Guest Editorial: As campus protests against war in Gaza increase, care must be taken to avoid Kent State massacre

Student activists from around the DMV surround one of the tents at a George Washington University encampment on April 25, calling for a cease-fire in Gaza, where over 34,000 Palestinians have died in Israel’s retaliatory response to Hamas terror attacks on Oct. 7. (Ja’Mon Jackson/The Washington Informer)

College campuses across America have become highly polarized hotbeds as students protest the war in Gaza. But historically this is nothing new in our nation’s history.

Fortunately, recent events have yet to escalate to the scale of major student protests that were recorded during the late 1960s and early 1970s against the Vietnam War or the 1980s against South African apartheid. But allowing these protests to become fodder for politicians hoping to secure a foothold in the upcoming elections, or moving to bring police onto college campuses too soon or with unreasonable force could turn today’s protests into mirror images of past tragedies.

The Kent State Massacre, when National Guard soldiers took aim at students on May 4, 1970, immediately comes to mind. The shootings took place during a rally as students voiced their opposition to America expanding its involvement in Vietnam. In just 13 seconds, 28 soldiers fired off nearly 70 rounds, killing four and wounding nine other students.

In the end, over 4 million students engaged in peaceful, organized walkouts at hundreds of colleges, universities and high schools. In a subsequent trial against several of the Kent State shooters who were accused and later acquitted of depriving students of their civil rights, the judge– in accessing the actions taken by the National Guard– said: “such use of force is, and was, deplorable.”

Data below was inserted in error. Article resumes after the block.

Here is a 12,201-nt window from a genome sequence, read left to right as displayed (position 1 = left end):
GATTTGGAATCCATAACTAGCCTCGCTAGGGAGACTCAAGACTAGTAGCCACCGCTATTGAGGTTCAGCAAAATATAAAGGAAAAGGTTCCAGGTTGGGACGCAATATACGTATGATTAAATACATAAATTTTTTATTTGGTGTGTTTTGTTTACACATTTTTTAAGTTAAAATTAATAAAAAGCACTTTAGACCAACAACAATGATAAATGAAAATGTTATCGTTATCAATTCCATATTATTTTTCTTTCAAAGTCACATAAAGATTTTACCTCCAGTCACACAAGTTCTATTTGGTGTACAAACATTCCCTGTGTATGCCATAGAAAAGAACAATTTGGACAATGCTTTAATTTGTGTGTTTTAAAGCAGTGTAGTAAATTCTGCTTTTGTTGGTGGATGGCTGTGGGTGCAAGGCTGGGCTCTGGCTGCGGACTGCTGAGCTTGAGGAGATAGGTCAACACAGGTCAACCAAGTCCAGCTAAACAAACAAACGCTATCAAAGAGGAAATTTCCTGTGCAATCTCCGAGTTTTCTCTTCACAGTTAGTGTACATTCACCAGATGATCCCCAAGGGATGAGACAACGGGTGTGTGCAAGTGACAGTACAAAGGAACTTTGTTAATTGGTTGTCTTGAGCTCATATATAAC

College campuses have long served as breeding grounds for student activism during which young adults exercised their rights of free speech with peaceful protests. Most recent examples have included mass protests against the Iraq War and following the murder of George Floyd, as well as the student participants that were part of the Occupy Wall Street movement – mostly limited to off-campus actions.

So far, given the reported skirmishes that have erupted between students on both sides of the aisle, and even with local police being called in to break up on campus tent encampments and to arrest students who refuse to comply with orders from various college administrations, the protests have remained mostly peaceful.

But this could change if the number of participants multiplies too quickly or if the participation of insurgents – those who are professional protesters unaffiliated with the universities where demonstrations are occurring – are allowed to overshadow the peaceful actions of students and possibly influence their decisions.

Just days ago, at Columbia University, protesters were removed and arrested by police after youth took over a building with some of the students now facing expulsion, forcing the institution to cancel its large commencement ceremony to be replaced with smaller ones.

Meanwhile, and on a more positive note, the University of Michigan successfully held its massive graduation ceremonies at Michigan Stadium, despite disturbances led by pro-Palestinian supporters.

College administrators, for now, can at least celebrate the fact that classes will soon end for the summer, allowing tempers to cool and hopefully, for politicians to sit down in negotiations and find a way to end the conflict in Gaza.

If not, when fall classes resume, and with the general election then just a few months away, college campuses could erupt in ways we have not seen since Kent State – and that would be tragic on all accounts.

Reprinted from The Washington Informer

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